Twilight. The time of day that is neither dark nor light. When shades of purple and grey fill the evening skies, yet shadows linger from the light. Stars struggle to be seen. Lady moon begins her watch. Twilight.
This was the time of day I felt most at home. A time, unique and special, neither day nor night, neither black nor white. This was the time of day that seemed to exist only for a blink of an eye and then it was gone. It didn't hold the hope of a new day like dawn, the fullness of the hour like noon, or the peacefulness of slumber like midnight, but it held something magical for me.
It was during twilight I was born at my parents' home in northern Kentucky. My father was Black, my mother White and I neither and both. Life isn't easy living in dusk, waiting for darkness to descend, the hope of light far away. But this was my life and both of my parents encouraged me daily, to live it fully.
I worked hard to earn a scholarship to the college of my dreams, but was treated as if it was given to me because of my color, not my talent. It's at the university during twilight that my story begins.
I kept to myself the first few weeks of school. It wasn't difficult. We were all new and trying to find our way. The diversity of the student body impressed me immensely. My grammar and high school years had been a sea of White, but here, I felt I might finally belong.
Then darkness descended. My father had been shot. He was in the hospital and though he would recover from his wounds, the experience would stay with him forever. He had been out with Mother when an ominous group of White men approached them. He tried to explain that they were married, but the men either didn't hear, or didn't care. They beat and shot him.
I wanted to go home but my parents insisted I stay, concerned I might risk my scholarship. So I remained, with a huge chip on my shoulder. Every White man in that school became loathsome to me.
As I was running to class one evening I ran smack into one particularly loathsome White man. Jeremy. He was an all-star on the basketball team. He was huge, standing nearly seven feet tall he towered over me when we collided. Of course I felt justified as I berated him.
"Insensitive, clumsy, self absorbed jerk!" I bellowed at him. "You think because you are big, White and athletic that you can do whatever you want!"
He actually laughed! Then he reached to help me up.
"You have no right to laugh!" I shoved his hand away irately.
"I'm sorry," he apologized. "I didn't mean to offend you. Please, let me help you."
"Just get the hell away from me!" I shrieked, breaking down into tears.
"Hey," he said softly. "Are you okay? Come on, let me help you."
"Why are you being so nice?" I asked as I began to bawl. "Why can't you be the jerk you're supposed to be?"
He broke out in a sweet laughter that was so delightful even I couldn't be mad. I half laughed but choked on my tears. All the pain and anger I carried from the news of my dad to the lifetime of rejection bubbled up at that particular moment, even though I fought to keep it down. I collapsed into a heap of brokenness. Instead of running away, like any self-respecting White man would when dealing with a half-breed like me, Jeremy sat down next to me and put his arm around my shoulder. For the first time in years I felt safe. I cried.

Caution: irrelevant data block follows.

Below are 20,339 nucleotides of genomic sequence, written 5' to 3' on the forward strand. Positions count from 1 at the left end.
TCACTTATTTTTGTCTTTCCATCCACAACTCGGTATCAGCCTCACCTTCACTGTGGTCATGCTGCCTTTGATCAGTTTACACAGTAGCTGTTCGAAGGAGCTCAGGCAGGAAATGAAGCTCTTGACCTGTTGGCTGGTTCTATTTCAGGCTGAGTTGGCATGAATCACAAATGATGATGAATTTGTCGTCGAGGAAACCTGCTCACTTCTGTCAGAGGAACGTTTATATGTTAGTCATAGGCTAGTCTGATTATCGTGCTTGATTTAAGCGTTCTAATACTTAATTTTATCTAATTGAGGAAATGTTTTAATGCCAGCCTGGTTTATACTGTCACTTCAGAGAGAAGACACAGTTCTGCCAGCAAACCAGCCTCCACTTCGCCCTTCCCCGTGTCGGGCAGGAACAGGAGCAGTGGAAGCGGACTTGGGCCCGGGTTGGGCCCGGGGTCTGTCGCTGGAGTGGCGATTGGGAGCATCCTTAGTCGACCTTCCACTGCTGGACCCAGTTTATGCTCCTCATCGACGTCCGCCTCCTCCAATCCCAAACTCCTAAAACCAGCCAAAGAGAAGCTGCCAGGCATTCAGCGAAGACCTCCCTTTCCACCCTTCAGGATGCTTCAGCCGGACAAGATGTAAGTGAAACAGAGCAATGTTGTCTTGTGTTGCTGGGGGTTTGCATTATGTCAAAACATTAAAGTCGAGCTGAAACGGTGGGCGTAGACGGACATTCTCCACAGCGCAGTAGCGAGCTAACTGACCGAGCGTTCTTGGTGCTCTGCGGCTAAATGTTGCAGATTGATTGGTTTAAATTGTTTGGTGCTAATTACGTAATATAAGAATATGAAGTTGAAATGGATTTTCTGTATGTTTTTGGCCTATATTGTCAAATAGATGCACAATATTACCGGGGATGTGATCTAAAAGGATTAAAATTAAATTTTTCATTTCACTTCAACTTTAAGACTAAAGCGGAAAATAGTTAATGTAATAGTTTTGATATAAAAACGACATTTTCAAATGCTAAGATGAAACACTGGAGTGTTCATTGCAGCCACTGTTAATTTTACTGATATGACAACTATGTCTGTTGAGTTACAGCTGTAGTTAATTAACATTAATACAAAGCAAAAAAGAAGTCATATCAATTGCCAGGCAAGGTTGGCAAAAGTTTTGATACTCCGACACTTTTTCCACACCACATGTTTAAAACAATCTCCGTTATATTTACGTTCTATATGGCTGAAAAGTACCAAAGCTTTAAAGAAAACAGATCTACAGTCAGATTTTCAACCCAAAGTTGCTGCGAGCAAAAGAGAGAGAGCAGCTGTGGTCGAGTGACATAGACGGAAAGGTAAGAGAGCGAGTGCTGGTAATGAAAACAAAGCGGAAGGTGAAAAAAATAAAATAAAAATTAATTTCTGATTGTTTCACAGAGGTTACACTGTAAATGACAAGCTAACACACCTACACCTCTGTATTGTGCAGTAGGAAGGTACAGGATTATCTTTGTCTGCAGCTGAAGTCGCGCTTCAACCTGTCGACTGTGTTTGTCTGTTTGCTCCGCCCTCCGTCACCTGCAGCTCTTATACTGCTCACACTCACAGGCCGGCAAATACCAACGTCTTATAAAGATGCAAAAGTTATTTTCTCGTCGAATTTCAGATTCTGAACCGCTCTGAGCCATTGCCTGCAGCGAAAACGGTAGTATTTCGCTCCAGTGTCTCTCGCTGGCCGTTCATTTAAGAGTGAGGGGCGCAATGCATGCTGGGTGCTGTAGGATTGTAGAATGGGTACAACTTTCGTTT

When my sobbing subsided, he gently wiped my cheeks and helped me up. Carrying my books he suggested we get a cup of coffee.
"I'd like that." I said, feeling both amazed and exhausted.
"Good!" he smiled. "I'd like you to like something around here, even if you don't like me."
"I'm sorry." I started to apologize but his grin revealed he was teasing me. So I gave him a little shove. He took the opportunity to wrap his arm around my shoulder and we walked that way to the coffee shop.
"Why are you so angry?" he asked bluntly as we sat down with our mugs.
"Interesting. I thought it was me you were angry with, not yourself."
"I'm not angry with myself!"
"Then why is it personal?"
"Fine!" I acquiesced, "I'll tell you." and another tirade of anger poured out of me, but this time it wasn't directed toward him. It felt good to talk to someone. He listened without interrupting.
When I was done, he spoke. "Would you mind telling other people that story?"
"I'm leading a group at my church to promote racial harmony. Unfortunately many people believe there's no need. They believe that bigotry, hatred and racism are history. Your story tells the truth. And you, you who have been targeted by both Blacks and Whites, you know better than anyone the pain of that hate. But even more important, you are the product of what love that sees beyond the surface can create. You are the very essence of racial harmony."
"Wow!" I breathed. "Incredible."
"Well, will you?" he persisted.
"Yes!" I agreed. And then the most glorious thing happened. I kissed him. I had never been called anything as beautiful as the 'very essence of racial harmony' and I felt swept away by his words and his kindness. Even more wonderful, though, was the feeling when he kissed me back. We talked over coffee until twilight passed and darkness fell. We stayed there until dawn. For the first time in my life, I felt the hope of a new day.